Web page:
As the Permaculture movement has begun to address the importance of human systems to its agricultural revolution, the word has come to mean “Permanent Culture”. Imbedded in this broader definition is the work by permaculturists in the areas of community building and local economic revitalization. But permaculturists have not yet developed a post-capitalist, socio-economic paradigm of their own. It is the contention of this paper that PROUT can help develop such a paradigm. PROUT offers a set of design principles upon which to construct a local economy with the intention of meeting the basic needs of local people in an environmentally sustainable manner through the cooperative use of local resources and local labor.
Authors: Charles Paprocki and Wayne Weiseman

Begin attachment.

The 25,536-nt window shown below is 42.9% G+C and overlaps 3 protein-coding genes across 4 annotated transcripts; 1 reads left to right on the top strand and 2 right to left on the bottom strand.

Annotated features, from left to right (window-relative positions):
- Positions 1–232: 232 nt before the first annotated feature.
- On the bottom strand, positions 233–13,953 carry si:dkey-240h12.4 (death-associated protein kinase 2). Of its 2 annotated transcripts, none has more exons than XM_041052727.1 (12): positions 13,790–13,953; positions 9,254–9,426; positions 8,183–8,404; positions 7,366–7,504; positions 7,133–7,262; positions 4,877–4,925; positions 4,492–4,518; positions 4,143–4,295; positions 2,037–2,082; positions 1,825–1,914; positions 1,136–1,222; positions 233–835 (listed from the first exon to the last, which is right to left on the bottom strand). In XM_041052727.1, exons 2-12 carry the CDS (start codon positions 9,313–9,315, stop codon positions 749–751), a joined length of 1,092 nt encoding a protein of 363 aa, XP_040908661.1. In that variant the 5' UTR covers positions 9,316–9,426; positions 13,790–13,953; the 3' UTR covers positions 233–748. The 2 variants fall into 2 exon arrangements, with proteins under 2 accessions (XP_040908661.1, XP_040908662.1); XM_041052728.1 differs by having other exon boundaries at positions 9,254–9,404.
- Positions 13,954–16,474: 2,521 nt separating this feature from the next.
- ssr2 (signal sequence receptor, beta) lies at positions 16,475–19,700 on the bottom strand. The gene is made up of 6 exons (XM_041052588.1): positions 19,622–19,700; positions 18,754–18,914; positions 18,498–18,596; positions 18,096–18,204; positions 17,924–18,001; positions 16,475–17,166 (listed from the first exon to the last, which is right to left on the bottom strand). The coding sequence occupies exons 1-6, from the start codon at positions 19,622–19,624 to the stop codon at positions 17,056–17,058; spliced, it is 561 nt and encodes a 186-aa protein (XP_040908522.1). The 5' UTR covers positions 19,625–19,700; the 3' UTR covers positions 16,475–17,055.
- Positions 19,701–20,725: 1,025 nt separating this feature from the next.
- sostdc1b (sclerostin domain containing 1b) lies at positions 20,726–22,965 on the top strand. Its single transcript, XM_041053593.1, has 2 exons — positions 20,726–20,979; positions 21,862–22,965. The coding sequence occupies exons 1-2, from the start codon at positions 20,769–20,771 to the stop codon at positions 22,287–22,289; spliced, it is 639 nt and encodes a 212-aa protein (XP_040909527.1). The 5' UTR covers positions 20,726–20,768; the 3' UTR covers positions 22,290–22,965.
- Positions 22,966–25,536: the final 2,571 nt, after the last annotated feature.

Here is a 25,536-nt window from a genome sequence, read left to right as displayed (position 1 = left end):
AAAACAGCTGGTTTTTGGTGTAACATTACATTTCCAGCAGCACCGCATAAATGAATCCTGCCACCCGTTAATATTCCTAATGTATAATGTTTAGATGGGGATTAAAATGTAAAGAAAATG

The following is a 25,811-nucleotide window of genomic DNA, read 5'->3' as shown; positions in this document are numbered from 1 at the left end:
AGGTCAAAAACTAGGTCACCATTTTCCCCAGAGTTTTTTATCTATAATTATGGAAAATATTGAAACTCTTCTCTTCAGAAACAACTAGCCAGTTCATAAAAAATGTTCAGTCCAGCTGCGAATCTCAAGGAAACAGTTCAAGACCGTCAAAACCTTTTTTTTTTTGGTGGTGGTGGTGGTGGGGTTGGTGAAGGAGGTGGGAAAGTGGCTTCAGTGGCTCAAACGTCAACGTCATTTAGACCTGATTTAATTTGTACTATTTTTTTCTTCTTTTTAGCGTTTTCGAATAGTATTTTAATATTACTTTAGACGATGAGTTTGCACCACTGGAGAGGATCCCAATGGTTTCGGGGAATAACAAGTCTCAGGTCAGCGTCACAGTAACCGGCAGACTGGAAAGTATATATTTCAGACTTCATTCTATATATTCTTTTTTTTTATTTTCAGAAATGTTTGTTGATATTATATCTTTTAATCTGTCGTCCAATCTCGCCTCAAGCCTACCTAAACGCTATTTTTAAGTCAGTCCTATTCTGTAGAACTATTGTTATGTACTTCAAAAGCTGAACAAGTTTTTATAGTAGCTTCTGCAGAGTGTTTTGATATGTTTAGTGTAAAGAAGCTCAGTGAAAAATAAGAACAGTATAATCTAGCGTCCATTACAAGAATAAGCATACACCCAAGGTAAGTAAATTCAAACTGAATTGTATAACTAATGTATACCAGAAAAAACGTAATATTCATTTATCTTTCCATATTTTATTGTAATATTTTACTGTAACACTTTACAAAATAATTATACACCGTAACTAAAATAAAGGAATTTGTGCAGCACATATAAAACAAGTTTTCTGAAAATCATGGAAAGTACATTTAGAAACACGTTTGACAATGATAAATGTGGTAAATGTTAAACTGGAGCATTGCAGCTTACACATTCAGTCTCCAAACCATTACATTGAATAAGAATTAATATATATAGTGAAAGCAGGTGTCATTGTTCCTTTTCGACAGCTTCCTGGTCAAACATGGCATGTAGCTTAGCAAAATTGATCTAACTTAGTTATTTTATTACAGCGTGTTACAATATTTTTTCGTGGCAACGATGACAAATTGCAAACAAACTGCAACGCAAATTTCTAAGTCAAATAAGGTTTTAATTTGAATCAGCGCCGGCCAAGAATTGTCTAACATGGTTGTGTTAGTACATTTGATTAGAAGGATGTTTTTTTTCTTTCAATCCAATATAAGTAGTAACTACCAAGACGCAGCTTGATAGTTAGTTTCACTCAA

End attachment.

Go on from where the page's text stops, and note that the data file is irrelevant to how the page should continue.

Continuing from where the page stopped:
Like permaculture, PROUT provides a practical approach to creating sustainability by applying design principles that model natural systems. The difference between the two approaches is in their respective realms of application of their design principles. Permaculture design principles were originally developed as a method to guide sustainable resource management — though much has been done to extend their application into wider social realms. PROUT’s design principles were developed to guide the comprehensive and equitable development of human potentials. So permaculture design principles and PROUT design principles each have their distinctive realms of focus. But because both apply design principles toward ends that promote deep sustainability and balance, they naturally compliment each other.